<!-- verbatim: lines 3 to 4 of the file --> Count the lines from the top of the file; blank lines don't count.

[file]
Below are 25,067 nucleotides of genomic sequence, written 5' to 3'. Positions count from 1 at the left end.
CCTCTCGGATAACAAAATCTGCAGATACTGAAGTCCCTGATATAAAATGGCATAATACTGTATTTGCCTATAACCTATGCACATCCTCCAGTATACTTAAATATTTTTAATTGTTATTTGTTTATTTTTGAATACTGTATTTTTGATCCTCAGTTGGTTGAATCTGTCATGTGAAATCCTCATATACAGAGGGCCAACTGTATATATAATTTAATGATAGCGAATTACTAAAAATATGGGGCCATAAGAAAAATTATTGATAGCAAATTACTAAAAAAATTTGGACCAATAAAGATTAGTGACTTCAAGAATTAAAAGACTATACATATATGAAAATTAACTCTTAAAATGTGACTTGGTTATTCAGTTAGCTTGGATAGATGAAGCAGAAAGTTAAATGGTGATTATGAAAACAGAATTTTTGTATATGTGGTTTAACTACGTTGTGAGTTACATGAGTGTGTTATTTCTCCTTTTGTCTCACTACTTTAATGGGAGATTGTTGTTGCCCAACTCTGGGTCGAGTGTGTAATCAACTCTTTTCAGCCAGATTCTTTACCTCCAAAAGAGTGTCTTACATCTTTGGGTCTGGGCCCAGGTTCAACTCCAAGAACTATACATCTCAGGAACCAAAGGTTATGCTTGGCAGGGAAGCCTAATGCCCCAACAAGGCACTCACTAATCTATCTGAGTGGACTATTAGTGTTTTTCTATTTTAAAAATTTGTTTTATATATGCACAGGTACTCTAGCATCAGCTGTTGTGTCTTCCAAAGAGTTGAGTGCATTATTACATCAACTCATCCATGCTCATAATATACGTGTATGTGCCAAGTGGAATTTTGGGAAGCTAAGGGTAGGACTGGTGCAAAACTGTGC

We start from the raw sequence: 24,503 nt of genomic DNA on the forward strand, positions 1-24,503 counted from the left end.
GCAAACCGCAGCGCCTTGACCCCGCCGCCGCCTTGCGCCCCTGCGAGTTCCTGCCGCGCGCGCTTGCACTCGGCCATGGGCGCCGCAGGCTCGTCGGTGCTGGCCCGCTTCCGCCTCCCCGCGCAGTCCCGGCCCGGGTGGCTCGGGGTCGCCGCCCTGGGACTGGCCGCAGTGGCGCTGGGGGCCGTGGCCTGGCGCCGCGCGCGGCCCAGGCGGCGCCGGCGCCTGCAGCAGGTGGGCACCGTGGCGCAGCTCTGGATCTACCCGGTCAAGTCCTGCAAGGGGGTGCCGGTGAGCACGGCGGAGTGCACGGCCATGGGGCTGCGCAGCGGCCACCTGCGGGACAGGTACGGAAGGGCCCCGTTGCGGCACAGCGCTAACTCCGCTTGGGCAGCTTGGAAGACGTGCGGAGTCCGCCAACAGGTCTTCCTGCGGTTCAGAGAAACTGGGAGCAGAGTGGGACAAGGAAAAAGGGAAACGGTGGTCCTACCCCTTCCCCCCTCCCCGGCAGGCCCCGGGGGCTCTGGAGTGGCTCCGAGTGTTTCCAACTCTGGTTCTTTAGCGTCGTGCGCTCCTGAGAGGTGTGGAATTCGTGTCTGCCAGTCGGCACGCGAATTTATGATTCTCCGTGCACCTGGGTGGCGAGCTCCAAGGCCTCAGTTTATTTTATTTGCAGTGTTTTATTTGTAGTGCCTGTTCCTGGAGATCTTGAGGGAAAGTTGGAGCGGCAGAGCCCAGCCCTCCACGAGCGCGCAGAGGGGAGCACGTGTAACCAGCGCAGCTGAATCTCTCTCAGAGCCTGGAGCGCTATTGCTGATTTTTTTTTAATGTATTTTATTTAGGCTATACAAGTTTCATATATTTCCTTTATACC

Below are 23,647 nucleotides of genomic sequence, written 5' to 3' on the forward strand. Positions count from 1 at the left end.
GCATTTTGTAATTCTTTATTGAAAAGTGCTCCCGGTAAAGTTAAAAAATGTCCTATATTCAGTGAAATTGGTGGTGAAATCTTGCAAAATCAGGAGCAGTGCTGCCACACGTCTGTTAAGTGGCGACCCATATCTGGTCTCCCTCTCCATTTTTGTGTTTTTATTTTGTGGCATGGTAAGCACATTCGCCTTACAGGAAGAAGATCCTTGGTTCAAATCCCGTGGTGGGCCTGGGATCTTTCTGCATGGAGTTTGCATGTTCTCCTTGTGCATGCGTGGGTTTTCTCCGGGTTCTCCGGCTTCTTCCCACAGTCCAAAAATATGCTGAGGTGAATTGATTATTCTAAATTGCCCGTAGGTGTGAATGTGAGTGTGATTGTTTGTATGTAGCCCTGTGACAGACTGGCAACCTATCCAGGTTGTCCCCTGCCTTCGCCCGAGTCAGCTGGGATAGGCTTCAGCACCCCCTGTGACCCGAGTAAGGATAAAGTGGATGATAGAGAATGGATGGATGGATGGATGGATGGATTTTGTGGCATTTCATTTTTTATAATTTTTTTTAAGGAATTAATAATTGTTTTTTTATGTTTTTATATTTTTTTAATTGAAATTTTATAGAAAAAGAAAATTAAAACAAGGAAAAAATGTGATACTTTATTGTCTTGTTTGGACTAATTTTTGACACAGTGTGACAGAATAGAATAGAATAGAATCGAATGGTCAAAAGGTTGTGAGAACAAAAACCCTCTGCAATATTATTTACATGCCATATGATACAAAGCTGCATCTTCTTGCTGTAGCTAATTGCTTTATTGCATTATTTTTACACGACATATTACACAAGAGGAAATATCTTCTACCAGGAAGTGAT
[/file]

We start from the raw sequence: 24,503 nt of genomic DNA on the forward strand, positions 1-24,503 counted from the left end.
GCAAACCGCAGCGCCTTGACCCCGCCGCCGCCTTGCGCCCCTGCGAGTTCCTGCCGCGCGCGCTTGCACTCGGCCATGGGCGCCGCAGGCTCGTCGGTGCTGGCCCGCTTCCGCCTCCCCGCGCAGTCCCGGCCCGGGTGGCTCGGGGTCGCCGCCCTGGGACTGGCCGCAGTGGCGCTGGGGGCCGTGGCCTGGCGCCGCGCGCGGCCCAGGCGGCGCCGGCGCCTGCAGCAGGTGGGCACCGTGGCGCAGCTCTGGATCTACCCGGTCAAGTCCTGCAAGGGGGTGCCGGTGAGCACGGCGGAGTGCACGGCCATGGGGCTGCGCAGCGGCCACCTGCGGGACAGGTACGGAAGGGCCCCGTTGCGGCACAGCGCTAACTCCGCTTGGGCAGCTTGGAAGACGTGCGGAGTCCGCCAACAGGTCTTCCTGCGGTTCAGAGAAACTGGGAGCAGAGTGGGACAAGGAAAAAGGGAAACGGTGGTCCTACCCCTTCCCCCCTCCCCGGCAGGCCCCGGGGGCTCTGGAGTGGCTCCGAGTGTTTCCAACTCTGGTTCTTTAGCGTCGTGCGCTCCTGAGAGGTGTGGAATTCGTGTCTGCCAGTCGGCACGCGAATTTATGATTCTCCGTGCACCTGGGTGGCGAGCTCCAAGGCCTCAGTTTATTTTATTTGCAGTGTTTTATTTGTAGTGCCTGTTCCTGGAGATCTTGAGGGAAAGTTGGAGCGGCAGAGCCCAGCCCTCCACGAGCGCGCAGAGGGGAGCACGTGTAACCAGCGCAGCTGAATCTCTCTCAGAGCCTGGAGCGCTATTGCTGATTTTTTTTTAATGTATTTTATTTAGGCTATACAAGTTTCATATATTTCCTTTATACC